'Kora Revolution'
by Kaouding Cissoko

Monday, June 15, 2020

 'Kora Revolution'

'Kora Revolution' (1999)

By Kaouding Cissoko in 1999
Updated Dec 2019

The kora is the most popular instrument of the griots - the musical caste of west Africa's Wolof and Fula peoples. A cross between a harp and a lute, with 21 to 25 strings, its striking appearance -…

The kora is the most popular instrument of the griots - the musical caste of west Africa's Wolof and Fula peoples. A cross between a harp and a lute, with 21 to 25 strings, its striking appearance - a gourd-shaped base, which players rest in their groin, and a long, thin, bridged neck - and its beautiful ringing sound have made it west Africa's most revered instrument. Kaouding Cissokho, who has died of tuberculosis aged 38, was internationally acclaimed as one of its masters.
Kaouding was born in Tamba Counda, eastern Senegal, the son of the famous oral historian and kora player Banna Cissokho. Being born into a griot family would normally have meant he was studying kora at the feet of his father. Yet his parents sent him to a vocational school to be a carpenter.

But Kaouding's desire to play the instrument led him, with his brother's kora, to take lessons from his uncle Cheick Diabate, a fine guitarist. As a result he turned into a more experimental musician than the tradition-bound players in his family - and, when touring the world, he added double bass pickups to make his kora's ringing tone heard above the electric guitars and keyboards.

Kaouding began by accompanying griot praise singers - reciting the histories and accomplishments of their employers - with his fluid finger work creating exquisite melodies. He came into his own when he teamed up with Baaba Maal, who is ranked second in terms of international following only to Youssou N'Dour among Senegalese singers.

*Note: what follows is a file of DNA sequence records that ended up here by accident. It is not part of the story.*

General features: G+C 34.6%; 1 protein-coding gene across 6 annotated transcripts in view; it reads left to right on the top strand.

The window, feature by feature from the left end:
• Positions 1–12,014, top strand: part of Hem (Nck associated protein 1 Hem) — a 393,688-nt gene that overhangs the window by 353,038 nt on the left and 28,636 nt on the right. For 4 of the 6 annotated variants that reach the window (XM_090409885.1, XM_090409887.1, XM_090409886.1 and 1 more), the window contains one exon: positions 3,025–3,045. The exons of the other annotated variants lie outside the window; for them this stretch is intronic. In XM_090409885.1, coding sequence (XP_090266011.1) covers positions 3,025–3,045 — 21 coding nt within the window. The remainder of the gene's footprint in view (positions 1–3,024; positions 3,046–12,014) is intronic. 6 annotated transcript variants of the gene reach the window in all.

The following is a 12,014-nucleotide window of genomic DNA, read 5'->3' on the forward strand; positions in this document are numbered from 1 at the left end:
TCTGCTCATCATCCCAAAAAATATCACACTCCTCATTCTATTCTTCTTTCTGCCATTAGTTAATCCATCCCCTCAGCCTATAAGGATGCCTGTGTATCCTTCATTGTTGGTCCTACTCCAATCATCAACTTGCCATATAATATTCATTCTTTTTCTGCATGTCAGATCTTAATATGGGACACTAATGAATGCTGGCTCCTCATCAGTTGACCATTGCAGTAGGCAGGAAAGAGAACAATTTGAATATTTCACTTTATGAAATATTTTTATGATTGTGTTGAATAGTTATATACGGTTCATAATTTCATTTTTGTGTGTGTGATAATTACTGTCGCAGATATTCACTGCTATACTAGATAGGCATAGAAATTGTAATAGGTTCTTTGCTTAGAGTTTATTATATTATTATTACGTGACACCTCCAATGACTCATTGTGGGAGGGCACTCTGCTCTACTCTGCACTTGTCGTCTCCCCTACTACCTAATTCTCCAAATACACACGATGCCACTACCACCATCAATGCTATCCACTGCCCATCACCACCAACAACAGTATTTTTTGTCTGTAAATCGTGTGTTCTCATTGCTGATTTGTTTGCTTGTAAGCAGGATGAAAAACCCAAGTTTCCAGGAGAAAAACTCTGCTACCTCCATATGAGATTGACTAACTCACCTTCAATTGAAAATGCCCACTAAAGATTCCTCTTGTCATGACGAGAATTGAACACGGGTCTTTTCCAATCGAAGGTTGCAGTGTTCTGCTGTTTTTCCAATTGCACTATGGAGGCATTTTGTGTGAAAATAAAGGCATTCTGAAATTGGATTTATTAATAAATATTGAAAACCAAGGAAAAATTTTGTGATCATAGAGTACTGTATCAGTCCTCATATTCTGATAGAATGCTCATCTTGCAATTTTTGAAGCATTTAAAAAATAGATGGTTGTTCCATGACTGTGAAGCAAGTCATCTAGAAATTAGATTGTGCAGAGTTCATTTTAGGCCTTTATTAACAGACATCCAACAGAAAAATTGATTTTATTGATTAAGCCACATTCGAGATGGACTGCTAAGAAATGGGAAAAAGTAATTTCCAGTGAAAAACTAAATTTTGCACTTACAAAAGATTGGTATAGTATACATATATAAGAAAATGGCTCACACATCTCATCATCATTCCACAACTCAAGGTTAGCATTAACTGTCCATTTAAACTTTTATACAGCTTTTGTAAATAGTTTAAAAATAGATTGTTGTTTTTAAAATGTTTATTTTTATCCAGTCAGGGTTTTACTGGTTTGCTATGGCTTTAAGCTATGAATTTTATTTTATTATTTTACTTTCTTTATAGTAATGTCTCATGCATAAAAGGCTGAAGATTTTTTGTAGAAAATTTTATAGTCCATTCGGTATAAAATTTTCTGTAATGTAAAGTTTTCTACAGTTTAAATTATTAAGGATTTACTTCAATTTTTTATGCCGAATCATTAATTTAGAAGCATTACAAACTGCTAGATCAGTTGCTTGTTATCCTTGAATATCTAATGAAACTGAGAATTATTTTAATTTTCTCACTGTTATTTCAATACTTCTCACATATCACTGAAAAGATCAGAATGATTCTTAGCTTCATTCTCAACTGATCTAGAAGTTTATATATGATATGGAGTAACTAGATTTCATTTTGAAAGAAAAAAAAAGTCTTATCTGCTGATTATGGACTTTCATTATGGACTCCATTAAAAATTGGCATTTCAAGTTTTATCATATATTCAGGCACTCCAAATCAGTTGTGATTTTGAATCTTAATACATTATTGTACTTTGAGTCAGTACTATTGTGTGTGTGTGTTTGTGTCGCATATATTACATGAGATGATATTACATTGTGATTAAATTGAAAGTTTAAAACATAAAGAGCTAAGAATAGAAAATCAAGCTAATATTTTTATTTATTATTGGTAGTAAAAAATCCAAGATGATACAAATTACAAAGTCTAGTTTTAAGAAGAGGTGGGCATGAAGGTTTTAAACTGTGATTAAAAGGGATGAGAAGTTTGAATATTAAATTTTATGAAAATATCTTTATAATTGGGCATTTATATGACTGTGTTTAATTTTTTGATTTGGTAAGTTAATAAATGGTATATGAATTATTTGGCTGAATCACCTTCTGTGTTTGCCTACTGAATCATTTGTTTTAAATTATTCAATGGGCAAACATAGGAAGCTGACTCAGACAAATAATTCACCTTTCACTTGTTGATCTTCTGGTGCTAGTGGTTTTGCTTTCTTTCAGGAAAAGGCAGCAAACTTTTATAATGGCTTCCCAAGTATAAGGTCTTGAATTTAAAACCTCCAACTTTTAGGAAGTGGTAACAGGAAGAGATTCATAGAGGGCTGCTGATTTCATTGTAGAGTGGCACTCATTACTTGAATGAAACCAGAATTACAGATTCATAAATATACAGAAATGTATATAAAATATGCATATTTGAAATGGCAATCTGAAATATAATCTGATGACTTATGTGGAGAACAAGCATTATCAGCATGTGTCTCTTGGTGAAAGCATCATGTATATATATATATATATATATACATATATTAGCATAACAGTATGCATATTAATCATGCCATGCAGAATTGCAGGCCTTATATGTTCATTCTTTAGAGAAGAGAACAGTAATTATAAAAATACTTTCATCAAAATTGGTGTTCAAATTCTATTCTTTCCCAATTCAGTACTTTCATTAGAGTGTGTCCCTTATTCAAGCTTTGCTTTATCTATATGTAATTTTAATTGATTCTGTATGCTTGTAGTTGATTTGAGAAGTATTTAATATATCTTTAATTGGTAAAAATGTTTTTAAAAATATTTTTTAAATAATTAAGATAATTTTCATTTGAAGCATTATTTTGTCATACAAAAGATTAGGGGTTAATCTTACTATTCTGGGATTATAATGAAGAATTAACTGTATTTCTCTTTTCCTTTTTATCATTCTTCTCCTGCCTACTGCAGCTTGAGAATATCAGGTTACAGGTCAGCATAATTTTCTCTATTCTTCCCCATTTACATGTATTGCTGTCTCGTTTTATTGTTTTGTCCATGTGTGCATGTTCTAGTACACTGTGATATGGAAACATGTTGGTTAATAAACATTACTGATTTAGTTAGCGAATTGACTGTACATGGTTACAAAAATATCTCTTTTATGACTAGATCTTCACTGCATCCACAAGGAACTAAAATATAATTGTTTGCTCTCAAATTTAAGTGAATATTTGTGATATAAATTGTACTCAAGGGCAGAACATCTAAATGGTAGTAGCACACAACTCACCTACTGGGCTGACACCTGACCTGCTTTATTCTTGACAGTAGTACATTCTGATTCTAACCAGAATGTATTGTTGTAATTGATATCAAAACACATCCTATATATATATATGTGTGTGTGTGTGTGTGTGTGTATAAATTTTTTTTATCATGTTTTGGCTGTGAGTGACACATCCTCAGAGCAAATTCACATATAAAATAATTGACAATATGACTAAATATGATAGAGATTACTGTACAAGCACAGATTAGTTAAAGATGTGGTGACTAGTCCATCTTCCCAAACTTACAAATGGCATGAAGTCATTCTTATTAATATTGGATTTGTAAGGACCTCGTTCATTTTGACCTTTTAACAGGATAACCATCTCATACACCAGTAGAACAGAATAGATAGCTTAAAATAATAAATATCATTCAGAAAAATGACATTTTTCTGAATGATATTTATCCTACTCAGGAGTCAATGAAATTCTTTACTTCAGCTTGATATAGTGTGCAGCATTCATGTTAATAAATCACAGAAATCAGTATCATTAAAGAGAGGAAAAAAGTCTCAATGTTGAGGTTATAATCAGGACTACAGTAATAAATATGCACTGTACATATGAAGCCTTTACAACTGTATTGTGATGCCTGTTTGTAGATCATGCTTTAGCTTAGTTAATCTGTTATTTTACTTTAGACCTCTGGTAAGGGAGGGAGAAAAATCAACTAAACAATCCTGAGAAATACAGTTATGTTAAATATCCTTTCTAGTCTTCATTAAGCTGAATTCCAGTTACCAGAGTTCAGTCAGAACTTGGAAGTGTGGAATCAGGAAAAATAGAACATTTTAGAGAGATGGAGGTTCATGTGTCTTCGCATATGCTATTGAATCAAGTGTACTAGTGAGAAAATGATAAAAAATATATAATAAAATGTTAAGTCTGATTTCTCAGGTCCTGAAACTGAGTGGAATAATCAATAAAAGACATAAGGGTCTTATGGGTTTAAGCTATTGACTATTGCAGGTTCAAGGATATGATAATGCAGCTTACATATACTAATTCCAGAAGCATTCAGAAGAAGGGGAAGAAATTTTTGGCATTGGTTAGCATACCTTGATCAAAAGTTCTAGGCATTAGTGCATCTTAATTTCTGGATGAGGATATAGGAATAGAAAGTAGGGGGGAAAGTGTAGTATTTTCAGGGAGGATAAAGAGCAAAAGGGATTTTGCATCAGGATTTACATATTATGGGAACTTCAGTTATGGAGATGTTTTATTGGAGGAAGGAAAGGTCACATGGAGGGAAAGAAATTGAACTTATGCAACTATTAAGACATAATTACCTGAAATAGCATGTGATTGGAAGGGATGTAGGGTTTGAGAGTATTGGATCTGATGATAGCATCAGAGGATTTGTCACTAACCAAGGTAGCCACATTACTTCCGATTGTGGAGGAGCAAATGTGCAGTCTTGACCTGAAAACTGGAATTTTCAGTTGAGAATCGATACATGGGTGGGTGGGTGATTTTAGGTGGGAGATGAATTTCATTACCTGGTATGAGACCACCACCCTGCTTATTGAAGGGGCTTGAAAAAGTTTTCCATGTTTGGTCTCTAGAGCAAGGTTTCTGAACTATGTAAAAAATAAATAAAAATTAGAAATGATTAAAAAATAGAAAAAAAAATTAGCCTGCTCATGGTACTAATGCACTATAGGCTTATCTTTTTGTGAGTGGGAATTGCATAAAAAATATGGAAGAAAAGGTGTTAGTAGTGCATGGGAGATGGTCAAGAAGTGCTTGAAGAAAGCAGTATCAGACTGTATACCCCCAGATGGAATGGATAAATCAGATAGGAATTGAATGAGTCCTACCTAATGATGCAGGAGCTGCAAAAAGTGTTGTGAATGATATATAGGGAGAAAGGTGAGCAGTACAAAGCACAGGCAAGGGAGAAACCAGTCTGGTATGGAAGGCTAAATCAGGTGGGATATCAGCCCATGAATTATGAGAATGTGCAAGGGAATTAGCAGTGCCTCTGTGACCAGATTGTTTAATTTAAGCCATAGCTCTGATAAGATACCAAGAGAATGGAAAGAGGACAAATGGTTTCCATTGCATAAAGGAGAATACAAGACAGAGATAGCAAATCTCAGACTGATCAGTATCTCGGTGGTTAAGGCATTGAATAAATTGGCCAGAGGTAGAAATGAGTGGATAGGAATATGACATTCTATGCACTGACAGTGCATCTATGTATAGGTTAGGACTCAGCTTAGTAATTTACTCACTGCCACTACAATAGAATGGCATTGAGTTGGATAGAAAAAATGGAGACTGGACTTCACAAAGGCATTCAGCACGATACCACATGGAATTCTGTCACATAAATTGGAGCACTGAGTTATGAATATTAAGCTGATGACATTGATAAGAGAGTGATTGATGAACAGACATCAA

Soon Kaouding was playing in Europe, the United States and Asia. His energy and joy fitted well into Maal's show, while his desire to experiment - he is remembered as a funky, boundary-crossing player by aficionados - found him playing on recordings with Senegalese rappers Positive Black Soul, the late Pakistani qawwali singer Nusrat Fateh Ali Khan and on Jamaican jazz guitarist Ernest Ranglin's acclaimed In Search Of The Lost Riddim (1998). On this last, his light melodic touch provided the perfect accompaniment to Ranglin's dazzling lead guitar.

Kaouding was a co-founder of Afro-Celt Sound System, formed in 1996 at a Real World recording week. This musical collaboration, at Peter Gabriel's Real World label's Wiltshire studios, follows each summer's Womad festival. Mixing west African and Celtic instrumentation over electronic dance rhythms suggested a mess in the making, but the result was Real World's bestselling album. The Afro-Celts became a summer festival fixture and, while Kaouding's commitment to Maal kept him from becoming an Afro-Celt fulltimer, he contributed much to their development.

In November 1998, Kaouding joined Maal in New York for the Red, Hot And Rhapsody George Gershwin tribute concerts and recording. The kora lines on Bess, You Is My Woman sparkle and shimmer. Maal's 2001 album Missing You (Mi Yeewnii) was hailed as a triumph, and a good deal of that glory must be shared with Kaouding and his exquisite kora rhythms and melodies. His solo album Kora Revolution was released in 1999.

Kaouding had been ill for a few weeks and, thinking he had been cursed, visited various witchdoctors. At Maal's urging, he finally sought hospital treatment - expensive in Senegal - where he was diagnosed. Kaouding was, as his tour manager observed, "one of the kindest and most generous people that you could meet".

He is survived by his second wife and three children.

· Kaouding Cissokho, musician, born November 2 1964; died July 18 2003.

Source theguardian.com

Kaouding Cissoko

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